The Cannonball Run II

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The Cannonball Run II (Medium Rare Entertainment)

You know that old saying, ‘Lightning never strikes twice’? Most of the time, it’s right, and as hard as it tries to capture the spirit of the original film, ‘The Cannonball Run II’ never quite lives up to its processor; and unfortunately proves that well-worn adage to be right. However, that doesn’t mean it’s bad; far from it as there’s a lot to like to like about it, it’s just not as good as the first one. You know, in the same way that ‘Jaws II’ isn’t as good as ‘Jaws’. It’s a good film, but it isn’t a great film. And you know why? Because Hal Needham tried too hard the second time around. He tried to add a cohesive central plot designed to emphasise the spirit of community and fraternity that exists between the racers, but in doing so, forgot what made ‘The Cannonball Run’ great. That it was a simple story about folks driving fast and the relationships and crazy stuff that happens to them while they’re charging from coast to coast.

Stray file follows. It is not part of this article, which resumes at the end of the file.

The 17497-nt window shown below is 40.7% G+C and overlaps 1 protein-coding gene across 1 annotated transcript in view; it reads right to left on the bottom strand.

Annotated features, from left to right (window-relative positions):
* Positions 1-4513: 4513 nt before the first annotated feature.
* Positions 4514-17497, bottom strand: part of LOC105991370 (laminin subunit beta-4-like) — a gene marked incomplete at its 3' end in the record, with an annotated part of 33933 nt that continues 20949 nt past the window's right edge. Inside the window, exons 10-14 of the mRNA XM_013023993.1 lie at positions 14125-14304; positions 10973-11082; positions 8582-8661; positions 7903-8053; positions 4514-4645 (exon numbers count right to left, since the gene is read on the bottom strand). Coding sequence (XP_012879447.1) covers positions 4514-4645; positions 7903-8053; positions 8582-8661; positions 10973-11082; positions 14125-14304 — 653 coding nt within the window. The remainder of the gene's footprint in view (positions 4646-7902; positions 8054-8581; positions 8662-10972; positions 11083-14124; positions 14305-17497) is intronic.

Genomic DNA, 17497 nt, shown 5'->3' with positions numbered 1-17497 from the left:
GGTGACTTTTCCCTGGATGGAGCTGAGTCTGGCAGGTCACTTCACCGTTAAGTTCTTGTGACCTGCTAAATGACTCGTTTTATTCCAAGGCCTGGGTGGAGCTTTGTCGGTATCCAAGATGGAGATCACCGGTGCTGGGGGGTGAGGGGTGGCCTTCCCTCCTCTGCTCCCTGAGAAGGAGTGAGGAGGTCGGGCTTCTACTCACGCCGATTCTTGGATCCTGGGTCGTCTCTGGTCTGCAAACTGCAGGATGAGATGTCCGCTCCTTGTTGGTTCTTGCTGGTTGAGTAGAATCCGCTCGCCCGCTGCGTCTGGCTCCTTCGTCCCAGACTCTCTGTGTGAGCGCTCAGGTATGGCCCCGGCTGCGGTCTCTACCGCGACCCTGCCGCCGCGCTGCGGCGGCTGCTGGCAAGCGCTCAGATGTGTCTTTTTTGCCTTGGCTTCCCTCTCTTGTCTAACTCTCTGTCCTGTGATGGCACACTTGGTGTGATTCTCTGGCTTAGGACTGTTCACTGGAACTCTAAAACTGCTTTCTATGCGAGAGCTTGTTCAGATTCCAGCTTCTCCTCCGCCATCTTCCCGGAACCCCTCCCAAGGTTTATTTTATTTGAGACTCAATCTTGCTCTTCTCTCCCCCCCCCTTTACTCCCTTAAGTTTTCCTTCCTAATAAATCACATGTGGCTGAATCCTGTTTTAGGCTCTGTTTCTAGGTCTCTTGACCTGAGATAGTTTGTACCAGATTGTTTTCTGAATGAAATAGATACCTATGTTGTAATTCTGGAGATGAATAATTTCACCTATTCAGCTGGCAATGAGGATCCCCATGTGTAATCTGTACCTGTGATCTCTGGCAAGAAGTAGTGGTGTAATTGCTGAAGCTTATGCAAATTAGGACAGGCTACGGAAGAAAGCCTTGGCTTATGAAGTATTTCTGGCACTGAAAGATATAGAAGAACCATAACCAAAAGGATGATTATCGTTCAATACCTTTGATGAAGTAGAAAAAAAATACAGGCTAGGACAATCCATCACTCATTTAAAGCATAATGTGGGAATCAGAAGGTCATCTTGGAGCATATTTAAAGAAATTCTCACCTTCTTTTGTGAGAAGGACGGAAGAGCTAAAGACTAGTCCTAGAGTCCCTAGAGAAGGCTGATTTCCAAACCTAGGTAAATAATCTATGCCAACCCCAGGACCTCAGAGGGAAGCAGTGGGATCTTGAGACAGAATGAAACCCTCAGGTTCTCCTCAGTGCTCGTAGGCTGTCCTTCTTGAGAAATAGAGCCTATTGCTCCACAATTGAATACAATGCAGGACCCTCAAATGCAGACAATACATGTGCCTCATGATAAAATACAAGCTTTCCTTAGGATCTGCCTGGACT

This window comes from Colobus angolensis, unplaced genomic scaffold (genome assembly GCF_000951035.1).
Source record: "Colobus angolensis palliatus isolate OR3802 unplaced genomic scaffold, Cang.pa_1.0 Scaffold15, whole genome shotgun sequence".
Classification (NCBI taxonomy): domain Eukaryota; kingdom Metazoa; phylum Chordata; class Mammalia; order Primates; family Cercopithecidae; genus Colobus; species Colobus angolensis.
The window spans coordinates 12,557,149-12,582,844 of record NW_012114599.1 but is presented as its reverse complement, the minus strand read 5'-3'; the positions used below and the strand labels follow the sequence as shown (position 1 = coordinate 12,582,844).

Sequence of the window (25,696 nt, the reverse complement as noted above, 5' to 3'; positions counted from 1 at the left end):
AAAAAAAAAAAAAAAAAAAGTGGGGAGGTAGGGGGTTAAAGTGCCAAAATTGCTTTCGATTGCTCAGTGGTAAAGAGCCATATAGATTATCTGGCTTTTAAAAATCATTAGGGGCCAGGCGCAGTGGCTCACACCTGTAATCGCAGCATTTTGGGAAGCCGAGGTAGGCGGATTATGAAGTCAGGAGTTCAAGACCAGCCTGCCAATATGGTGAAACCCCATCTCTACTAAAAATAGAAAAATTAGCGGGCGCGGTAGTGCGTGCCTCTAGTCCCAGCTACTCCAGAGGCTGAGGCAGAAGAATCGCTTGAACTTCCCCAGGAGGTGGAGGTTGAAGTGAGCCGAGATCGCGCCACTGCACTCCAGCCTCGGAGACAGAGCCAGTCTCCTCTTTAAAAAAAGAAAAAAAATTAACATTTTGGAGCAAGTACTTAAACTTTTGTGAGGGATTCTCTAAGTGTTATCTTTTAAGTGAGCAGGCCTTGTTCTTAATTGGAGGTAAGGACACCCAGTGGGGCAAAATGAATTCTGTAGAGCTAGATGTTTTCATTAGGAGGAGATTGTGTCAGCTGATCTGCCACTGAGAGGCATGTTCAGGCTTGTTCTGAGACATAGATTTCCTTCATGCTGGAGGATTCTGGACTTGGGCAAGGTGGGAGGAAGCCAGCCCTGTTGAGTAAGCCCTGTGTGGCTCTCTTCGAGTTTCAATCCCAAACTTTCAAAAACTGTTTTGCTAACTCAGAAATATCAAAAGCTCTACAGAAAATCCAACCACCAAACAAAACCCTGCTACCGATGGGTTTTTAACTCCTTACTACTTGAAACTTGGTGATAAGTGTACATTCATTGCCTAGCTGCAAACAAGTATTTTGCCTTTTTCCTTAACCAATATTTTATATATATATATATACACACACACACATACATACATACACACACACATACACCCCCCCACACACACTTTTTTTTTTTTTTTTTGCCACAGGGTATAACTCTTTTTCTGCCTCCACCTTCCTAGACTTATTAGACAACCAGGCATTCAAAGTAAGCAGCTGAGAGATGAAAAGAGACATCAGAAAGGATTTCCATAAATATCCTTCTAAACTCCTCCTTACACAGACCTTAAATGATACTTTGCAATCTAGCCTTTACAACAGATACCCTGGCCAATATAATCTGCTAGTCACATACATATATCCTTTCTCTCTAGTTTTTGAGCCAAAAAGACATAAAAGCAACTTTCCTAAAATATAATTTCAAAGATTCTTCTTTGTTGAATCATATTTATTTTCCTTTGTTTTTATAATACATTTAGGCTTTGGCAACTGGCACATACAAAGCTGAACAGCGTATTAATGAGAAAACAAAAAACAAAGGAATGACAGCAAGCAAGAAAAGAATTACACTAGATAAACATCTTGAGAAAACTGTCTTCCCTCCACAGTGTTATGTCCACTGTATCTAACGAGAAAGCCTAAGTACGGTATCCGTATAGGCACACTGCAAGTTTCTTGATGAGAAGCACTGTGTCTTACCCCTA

Having lost the previous Cannonball, the Sheik decides to organise his own race, putting up a winning purse of one million dollars in order to attract entrants. Of course, this ensures that most of the racers from the first film return for another go; but it also sets up the main story which involves Fenderbaum and Blake (Sammy Davis Jnr. and Dean Martin) owing a lot of money to a Vegas casino (which in itself is believable, because y’know, they were part of The Rat Pack), which brings in the Mob, a plot to kidnap the Sheik, steal the prize money and yadda, yadda, yadda. Which would be great if it was a strong enough plot to make you care about it; but it isn’t and it’s only saved from falling flat on its face by the always dependable and eminently watchable, Telly Savalas and a shoe-horned in slightly-more-than-a-cameo performance from Frank Sinatra. That said, Reynolds and DeLuise are in fine form (even if their romantic sub-plot involving Shirley MacLaine and Marilu Henner is a bit of a clunker) as are Martin and Davis Jnr, with both providing more than enough laughs, repartee and genuine feel good moments to keep you watching.  That and the fact that there’s some pretty good stunt action, but hey that’s exactly what you expect from a film when Needham’s sitting in the big chair. It’s good, but it’s not great… Tim Mass Movement

 

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